“Commercial real estate has not begun to feel the pain,” said Panelist Bob O’Rourke, managing director of real estate for the Guardian Life Insurance Company.
Speaking to the 100-plus real estate and banking professionals in attendance, O’Rourke said as long as unemployment continues to rise, the demand for commercial space will continue to fall.
The event was hosted by the Urban Land Institute of Richmond and held at the Jefferson Hotel.
O’Rourke said as a landlord, leasing activity has been extremely slow.
“It’s taking us six months to cut a deal, it was six days a year ago,” he said.
With the present economy, tenants are struggling to make rent, and O’Rourke said his company has been extremely proactive in negotiating terms and making extensions.
“Our view is some rent is better than no rent.”
The other two panelists, Stacey Berger, executive vice president of Midland Loan Services and Mitchell Kiffe, vice president of multi-family loans at Freddie Mac, agreed that the market has a while to go before it recovers.
“Commercial real estate has always been a lagging indicator, and we still have a long time to go before there is improvement,” Berger said.
Berger said areas where his company has troubled commercial loans are in the same areas that have had the worst problems with residential mortgage defaults. He said until housing stages a full recovery the commercial side will continue to flounder.
One of the major issues facing large scale commercial development projects is the disappearance of securitized financing, commonly known as CMBS loans.
BizSense reported in April that there are 27 CMBS loans worth $178.2 million maturing in the Richmond area within the next two years.
For developers with loans coming due, refinancing will be a big challenge in today’s credit environment. From the loan servicer’s perspective, Berger said it usually in their best interest to take a discounted pay off on the loan versus foreclosing and selling the property in the current market.
His advice to borrower’s facing that situation is to start talks with your servicer before the loan is due.
Moderator John B. Levy, who founded a real estate investment banking firm in Richmond, said that $240 billion CMBS loans were originated nationwide in 2007. So far in 2009, there has been zero.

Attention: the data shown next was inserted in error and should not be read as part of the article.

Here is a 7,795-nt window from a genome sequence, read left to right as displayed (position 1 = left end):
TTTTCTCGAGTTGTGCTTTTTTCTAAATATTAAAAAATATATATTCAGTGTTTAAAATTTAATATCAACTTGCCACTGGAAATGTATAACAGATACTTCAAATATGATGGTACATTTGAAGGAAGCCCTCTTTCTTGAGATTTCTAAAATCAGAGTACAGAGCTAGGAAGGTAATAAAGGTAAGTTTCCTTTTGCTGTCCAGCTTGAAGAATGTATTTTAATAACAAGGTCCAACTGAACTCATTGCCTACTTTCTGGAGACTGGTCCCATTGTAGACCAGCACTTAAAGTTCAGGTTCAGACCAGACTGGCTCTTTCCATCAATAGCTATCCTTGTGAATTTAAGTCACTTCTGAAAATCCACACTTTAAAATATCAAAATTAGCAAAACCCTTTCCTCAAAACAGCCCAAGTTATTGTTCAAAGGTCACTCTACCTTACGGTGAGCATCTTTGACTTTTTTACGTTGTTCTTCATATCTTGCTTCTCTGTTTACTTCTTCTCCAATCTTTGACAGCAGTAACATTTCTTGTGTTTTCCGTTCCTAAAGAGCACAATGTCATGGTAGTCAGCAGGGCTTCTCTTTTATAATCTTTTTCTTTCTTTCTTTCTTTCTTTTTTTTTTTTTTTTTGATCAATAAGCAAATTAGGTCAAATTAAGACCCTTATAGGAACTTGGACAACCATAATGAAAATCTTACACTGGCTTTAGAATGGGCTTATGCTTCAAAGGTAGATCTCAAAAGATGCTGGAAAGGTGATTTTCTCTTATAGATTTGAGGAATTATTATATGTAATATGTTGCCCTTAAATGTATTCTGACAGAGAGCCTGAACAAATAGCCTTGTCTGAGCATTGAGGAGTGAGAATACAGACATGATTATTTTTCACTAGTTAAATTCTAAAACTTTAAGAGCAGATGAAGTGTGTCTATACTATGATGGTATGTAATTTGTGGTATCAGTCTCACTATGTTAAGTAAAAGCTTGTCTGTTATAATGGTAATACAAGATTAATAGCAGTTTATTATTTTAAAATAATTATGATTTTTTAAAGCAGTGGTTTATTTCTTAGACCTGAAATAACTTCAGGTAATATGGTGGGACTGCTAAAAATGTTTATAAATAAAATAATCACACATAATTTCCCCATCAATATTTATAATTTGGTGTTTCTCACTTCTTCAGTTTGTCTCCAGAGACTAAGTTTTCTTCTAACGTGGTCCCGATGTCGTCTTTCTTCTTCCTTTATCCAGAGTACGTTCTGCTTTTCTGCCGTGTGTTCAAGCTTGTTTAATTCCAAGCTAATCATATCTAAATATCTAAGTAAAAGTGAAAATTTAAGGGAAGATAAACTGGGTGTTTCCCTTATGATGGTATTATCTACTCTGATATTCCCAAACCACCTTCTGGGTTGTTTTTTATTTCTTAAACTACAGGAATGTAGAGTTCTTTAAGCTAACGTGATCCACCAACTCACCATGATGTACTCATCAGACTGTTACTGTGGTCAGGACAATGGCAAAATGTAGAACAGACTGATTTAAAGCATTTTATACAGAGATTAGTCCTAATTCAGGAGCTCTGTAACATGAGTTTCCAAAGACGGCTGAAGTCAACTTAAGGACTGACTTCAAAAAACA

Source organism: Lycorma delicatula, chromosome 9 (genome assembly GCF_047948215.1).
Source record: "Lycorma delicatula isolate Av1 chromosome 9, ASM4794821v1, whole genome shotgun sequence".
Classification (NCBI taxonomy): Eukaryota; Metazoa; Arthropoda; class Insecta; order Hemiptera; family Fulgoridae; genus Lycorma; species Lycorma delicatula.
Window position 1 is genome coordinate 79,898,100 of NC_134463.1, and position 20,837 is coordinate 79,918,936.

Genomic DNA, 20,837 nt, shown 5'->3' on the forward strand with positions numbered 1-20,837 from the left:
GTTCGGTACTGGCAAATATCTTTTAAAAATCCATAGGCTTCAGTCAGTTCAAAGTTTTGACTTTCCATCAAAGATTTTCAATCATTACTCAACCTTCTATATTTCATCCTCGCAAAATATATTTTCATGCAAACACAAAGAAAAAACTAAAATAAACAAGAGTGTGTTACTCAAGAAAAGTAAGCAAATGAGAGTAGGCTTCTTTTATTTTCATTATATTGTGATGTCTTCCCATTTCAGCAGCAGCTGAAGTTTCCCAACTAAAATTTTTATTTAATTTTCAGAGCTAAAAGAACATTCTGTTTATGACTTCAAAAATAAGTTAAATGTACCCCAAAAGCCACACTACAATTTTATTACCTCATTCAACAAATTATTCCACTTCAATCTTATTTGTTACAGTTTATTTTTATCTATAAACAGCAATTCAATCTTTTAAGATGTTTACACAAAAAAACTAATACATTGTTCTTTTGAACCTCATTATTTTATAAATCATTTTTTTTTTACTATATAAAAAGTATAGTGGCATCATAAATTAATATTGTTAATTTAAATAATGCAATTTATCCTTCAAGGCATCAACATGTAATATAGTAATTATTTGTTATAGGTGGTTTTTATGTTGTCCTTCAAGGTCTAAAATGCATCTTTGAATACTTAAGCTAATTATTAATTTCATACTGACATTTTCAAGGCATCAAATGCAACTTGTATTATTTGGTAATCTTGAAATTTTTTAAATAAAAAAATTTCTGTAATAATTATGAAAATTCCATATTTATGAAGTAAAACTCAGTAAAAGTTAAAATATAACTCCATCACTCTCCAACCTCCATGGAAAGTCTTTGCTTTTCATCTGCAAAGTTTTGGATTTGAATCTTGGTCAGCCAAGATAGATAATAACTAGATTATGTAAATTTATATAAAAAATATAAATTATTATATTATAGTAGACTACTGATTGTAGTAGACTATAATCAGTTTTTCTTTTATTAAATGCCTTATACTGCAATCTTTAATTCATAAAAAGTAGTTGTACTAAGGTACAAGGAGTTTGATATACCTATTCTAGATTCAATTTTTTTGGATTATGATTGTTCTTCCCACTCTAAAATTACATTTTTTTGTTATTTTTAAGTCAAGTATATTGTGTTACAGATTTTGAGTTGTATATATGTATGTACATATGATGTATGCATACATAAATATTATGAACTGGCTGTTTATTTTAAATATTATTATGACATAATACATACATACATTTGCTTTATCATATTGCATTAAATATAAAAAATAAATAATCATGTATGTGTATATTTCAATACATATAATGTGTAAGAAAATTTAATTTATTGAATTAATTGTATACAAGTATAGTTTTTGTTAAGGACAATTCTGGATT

The panelists were equally stumped as to when and what kind of financing would take the place of CMBS, but all agreed it would have to involve some sort of securitizing through capital markets.
Berger said it could resemble the stimulus program called Term Asset-Backed Securities Loan Facility, or TALF. TALF is a $1 trillion program that according to the Wall Street Journal will allow large investors to “obtain cheap credit from the Fed and use the money to buy newly issued securities backed by such loans.” So far TALF has been limited to backing securities for things like small-business loans, equipment loans, and rental contracts, but Berger said a similar program may end up being put together for real estate.
Kiffe, from Freddie Mac, said they recently securitized a $1 billion in multi-family mortgages.
“We think we are going to securitize more of our assets,” Kiffe said.
Kiffe said he believes multi-family building will be one of the first segments of commercial real estate to recover.
While rents are flat or down, as well as return on investment, Mitchell sees the growing population of people aged 18-24 as a big driver for the multi-family market.
On the flipside, he said homeownership, which peaked at 69 percent, is falling and will likely continue to decline.
“It proved with the economical debacle we are in it was a bad experiment,” Mitchell said referring to the government policies promoting homeownership and loose underwriting that contributed to the crisis.